• Nice summary. I was reading the post to see if you had the reason I personally prefer foreach and indeed you did: Easier Debugging (breakpoint + call stack)

  • Just to note that it is perfectly possible to set a breakpoint on the body of the ForEach if you rewrite it like this :

    fields.ForEach(f =>

               {

                   add(f.Name, f.GetRawConstantValue().ToString());

               });

  • Do you only use ForEach for simple statements?  By this I mean do you have 'continue' and 'break' implemented in your ForEach implementation or do you switch to foreach if the logic gets that "advanced".

  • Jon:

    ====

    if you convinced me that it's good to be implicit, and Eric convinced you that it's good to be explicit, the next logical step would be for me to convince Eric that it's good to be implicit ;-)

    Seriously, it's mostly a matter of taste and personal preference.

    Ryan:

    =====

    I agree, ForEach can be quite readable if used sensibly. I'm not saying I will get rid of ForEach completely. Moreover, it's ideal for short code like

    myStringList.ForEach(Console.WriteLine);

    And of course, you're totally free to use whatever you find appropriate.

    Omer:

    =====

    1. Agreed, in serious projects it is worth spending time to figure things out.

    2. Yes, if constants are not used explicitly, a Dictionary is better. In my case they are, but I didn't mention all the requirements :)

    3. It looks like both Eric and you are fans of explicit access modifiers. That's cool.

    4. Just returning a Dictionary works too, of course.

    5. I'm not sure if that's going to work if a lambda consists of one expression without the curlies. On an unrelated note, in VS 2008 SP1 we introduced a new feature called "Step Into Specific", but, again, I'd need to check if it's applicable here.

    MichaelGG:

    ==========

    I agree that ForEach is in some way functional (higher-order function). Sometimes this is really beneficial, I was just warning people to use it sensibly.

    You can add AddRange to any ICollection using extension methods.

    .NET 4.0 will have Tuples.

    Petar:

    ======

    You're right, thanks.

    Mark:

    =====

    Yes, I'm only using ForEach in the way it's implemented above. Making it any more complex will be a clear indication to preserve control flow inline. Otherwise the whole thing just grows unwieldly. Also, most of the existing ForEach implementations I've seen out there are exactly like this - just a wrapper around a foreach stament. It would be counter-intuitive to provide any different implementation.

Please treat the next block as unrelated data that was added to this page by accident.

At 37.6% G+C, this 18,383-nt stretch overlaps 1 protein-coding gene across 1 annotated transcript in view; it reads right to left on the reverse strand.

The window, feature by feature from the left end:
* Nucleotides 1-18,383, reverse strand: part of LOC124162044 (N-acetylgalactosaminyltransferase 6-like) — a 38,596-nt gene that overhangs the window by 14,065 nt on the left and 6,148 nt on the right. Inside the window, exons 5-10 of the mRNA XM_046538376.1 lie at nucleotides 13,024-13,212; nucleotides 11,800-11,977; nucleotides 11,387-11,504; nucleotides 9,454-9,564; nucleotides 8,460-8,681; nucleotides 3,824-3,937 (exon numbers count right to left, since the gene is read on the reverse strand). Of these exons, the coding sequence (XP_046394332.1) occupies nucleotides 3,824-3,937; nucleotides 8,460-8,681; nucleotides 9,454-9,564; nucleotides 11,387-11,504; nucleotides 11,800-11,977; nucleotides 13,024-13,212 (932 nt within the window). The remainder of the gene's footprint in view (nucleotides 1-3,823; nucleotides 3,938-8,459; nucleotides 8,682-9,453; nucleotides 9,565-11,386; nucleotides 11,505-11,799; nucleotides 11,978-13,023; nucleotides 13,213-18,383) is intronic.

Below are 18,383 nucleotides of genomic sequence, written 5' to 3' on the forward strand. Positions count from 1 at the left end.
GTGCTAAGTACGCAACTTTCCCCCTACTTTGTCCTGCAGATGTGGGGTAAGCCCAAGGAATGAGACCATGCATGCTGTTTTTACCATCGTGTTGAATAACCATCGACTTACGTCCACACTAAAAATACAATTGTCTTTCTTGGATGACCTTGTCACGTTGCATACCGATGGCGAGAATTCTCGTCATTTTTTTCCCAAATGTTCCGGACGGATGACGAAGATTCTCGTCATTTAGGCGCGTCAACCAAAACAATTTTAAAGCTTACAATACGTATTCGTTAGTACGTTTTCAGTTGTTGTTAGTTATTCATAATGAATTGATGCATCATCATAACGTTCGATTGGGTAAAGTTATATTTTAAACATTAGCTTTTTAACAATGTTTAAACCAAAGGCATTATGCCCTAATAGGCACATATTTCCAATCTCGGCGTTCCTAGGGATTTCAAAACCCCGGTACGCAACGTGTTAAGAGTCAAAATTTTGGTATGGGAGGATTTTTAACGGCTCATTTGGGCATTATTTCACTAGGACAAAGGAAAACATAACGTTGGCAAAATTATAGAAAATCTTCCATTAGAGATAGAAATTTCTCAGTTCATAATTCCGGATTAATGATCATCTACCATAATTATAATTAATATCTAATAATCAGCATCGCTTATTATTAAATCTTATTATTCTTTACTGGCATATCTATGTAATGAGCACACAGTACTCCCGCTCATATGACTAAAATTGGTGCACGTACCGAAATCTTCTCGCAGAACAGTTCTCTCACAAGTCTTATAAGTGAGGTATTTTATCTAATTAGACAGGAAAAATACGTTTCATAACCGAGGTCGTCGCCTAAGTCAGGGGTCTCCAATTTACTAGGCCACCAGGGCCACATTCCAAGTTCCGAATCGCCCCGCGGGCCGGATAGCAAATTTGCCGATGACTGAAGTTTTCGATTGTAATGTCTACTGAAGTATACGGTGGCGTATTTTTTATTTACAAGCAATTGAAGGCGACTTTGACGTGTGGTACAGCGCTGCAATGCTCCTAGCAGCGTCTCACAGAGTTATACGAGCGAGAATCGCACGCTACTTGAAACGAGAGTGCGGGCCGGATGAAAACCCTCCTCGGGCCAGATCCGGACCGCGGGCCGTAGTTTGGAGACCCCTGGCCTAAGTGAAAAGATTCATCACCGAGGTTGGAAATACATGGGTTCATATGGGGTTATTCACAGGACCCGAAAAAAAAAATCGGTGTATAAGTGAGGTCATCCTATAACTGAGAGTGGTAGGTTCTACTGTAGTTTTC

Thanks everyone for your thoughtful comments, this experience exchange is really helpful for me!

    Kirill

  • Welcome to the 48th Community Convergence. The C# team continues to work hard to get out the next version

  • Hey, Kirill -- long time, no see

    MichaelGG already stated what I was going to say -- stick as close to the IEnumerable<T>/ICollection<T> model as possible, and allow T to be, in this case, KVP<TKey, TValue>.

    And for what it's worth, var and implicit access modifiers are my game.  I'd be perfectly happy if we just get rid of the private keyword altogether.  But then, I'd also be happy to be rid of public fields, or fields as a whole, and move them to within the property:

    int Foo

    {

      storage _foo;

      get { return _foo; }

      set { _foo = value; }

    }

    .. this avoids cluttering up the private API, reducing the number of paths to mutate _foo.

    Of course, there might be a way to hide the private member from Intellisense... I just don't recall.

  • public constants are a TERRIBLE idea and should NEVER be used in code. I would really prefer if the compiler would throw an error if you tried to delcare a const public. The reason why they can't be found with GetFields if they are not public is becuase they DON'T exist, they are constants so the compiler does a replace as expected and when the assembly is generated the const's aren't there.

    These types of fields should be exposed as public readonly this way all derived assemblies do not need to be recompiled once the assembly with the const is updated.

    Oh but it's a const it will NEVER change... that's why we call is a const. In theory this could be correct, but in practice it is not.

  • In my recent post about coding styles one particular thing provoked the majority of feedback and discussions:

  • BindingFlags, in my recollection, were tricky.  I once wrote an object model in 1.1 with custom attributes for serialization to/from a fixed-length host mainframe message set (reflection cached singleton for perf reasons).  But that's not why I'm here.  Very interesting points you made a good few of which I'll take to heart.

    What are your thoughts on the performance implications of generics such as List<T>?  Should there be a concern with these when iterating or in other scenarios, I just have a slight uneasy feeling about the amount of reflection under the hood...

    TIA

  • Jim, List<T>, Dictionary<K,V> etc. are tightly optimized and I wouldn't worry about their performance. As far as I'm concerned, using these doesn't go through reflection at all.

    Have you used Reflector on List<T>? It's just a simple array underneath.

  • I appreciate the response.  Yes, now I see.  Thank you.